Tom Sinclair
September 06, 2002 at 04:00 AM EDT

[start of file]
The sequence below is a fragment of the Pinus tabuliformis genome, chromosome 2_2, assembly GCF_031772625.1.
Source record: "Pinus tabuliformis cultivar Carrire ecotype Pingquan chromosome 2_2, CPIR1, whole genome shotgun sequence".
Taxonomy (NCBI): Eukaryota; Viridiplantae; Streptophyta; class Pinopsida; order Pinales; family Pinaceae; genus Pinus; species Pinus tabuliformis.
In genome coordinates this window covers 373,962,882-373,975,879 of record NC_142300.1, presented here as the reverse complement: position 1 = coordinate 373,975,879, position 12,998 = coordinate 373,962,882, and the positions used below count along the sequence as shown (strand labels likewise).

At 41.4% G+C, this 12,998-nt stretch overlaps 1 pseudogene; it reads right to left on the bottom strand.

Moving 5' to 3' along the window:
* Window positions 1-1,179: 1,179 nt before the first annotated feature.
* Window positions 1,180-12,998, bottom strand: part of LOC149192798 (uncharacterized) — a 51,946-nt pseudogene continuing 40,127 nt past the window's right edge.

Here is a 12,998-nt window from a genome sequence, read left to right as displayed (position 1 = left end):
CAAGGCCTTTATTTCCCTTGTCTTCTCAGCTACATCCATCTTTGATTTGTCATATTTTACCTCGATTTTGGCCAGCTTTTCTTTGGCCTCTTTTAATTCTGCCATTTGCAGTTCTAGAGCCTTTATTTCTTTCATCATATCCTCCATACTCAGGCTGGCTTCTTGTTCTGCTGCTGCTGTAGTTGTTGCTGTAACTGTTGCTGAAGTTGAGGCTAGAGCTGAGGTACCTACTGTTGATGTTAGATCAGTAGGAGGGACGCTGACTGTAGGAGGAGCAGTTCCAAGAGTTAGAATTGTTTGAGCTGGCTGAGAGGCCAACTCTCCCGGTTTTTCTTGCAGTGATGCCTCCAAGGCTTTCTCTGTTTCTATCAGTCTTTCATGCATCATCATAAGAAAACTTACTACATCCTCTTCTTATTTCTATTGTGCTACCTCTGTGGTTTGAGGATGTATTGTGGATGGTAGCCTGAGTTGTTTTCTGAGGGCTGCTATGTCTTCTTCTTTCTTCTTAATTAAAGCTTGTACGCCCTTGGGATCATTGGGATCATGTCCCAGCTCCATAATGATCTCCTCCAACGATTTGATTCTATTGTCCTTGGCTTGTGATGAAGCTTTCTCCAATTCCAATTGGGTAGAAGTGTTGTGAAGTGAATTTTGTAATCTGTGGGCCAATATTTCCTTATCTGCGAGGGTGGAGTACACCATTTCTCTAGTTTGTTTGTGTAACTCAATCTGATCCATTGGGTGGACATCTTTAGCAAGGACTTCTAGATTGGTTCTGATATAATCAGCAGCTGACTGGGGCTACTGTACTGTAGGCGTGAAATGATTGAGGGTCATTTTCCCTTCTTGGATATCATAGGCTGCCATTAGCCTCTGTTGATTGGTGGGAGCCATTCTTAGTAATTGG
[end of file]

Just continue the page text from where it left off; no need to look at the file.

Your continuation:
VERSION ‘MARY’ In rock & roll, the distinction between homage and rip-off is often murky. Case in point: Bruce Springsteen’s ”Mary’s Place,” from his current top 10 album, The Rising, a song that some folks have pointed out bears a distinct resemblance to the late Sam Cooke’s 1964 tune ”Meet Me at Mary’s Place” (included on last year’s Cooke compilation Keep Movin’ On). Check the two tracks’ respective choruses: ”Meet me at Mary’s place/We’re gonna have a party,” sings Springsteen; ”Meet me at Mary’s place/We’re gonna have us a ball today,” runs Cooke’s version. It’s true that Springsteen — who introduces members of the E Street Band during the song’s midsection on his current tour — sings the chorus of his ”Mary” with more rootsy exuberance than Cooke sang his gospel-tinged, good-time tune. And the verses of Springsteen’s song are quite different from Cooke’s, both musically and lyrically: They’re eerily impressionistic, whereas Cooke’s are relatively straightforward. (”I got seven pictures of Buddha/The prophet’s on my tongue/Eleven angels of mercy/Sighin’ over that black hole in the sun,” sings everyone’s favorite working-class hero.) A representative for Springsteen declined to comment, but even veteran Bruce watchers are taking note of the apparent, er, tribute. ”’Mary’s Place’ was intended as a healing song, and the idea of having this party probably made Bruce start thinking about those old party records that he listens to, and that Sam Cooke record in particular,” says Andrew Massimino, assistant editor of the Springsteen fanzine Backstreets. Massimino notes that the Boss gave co-writing credit to bluesman Sonny Boy William-son for the track ”Cross My Heart,” from the Hu-man Touch album, and has been known to give props to Curtis Mayfield when including the latter’s ”Move On Up” in his own ”The E Street Shuffle” in concert. ”Springsteen’s generally been pretty good about giving people writing credits,” says Massimino. Not this time — The Rising’s CD booklet clearly proclaims ”All songs written by Bruce Springsteen.”

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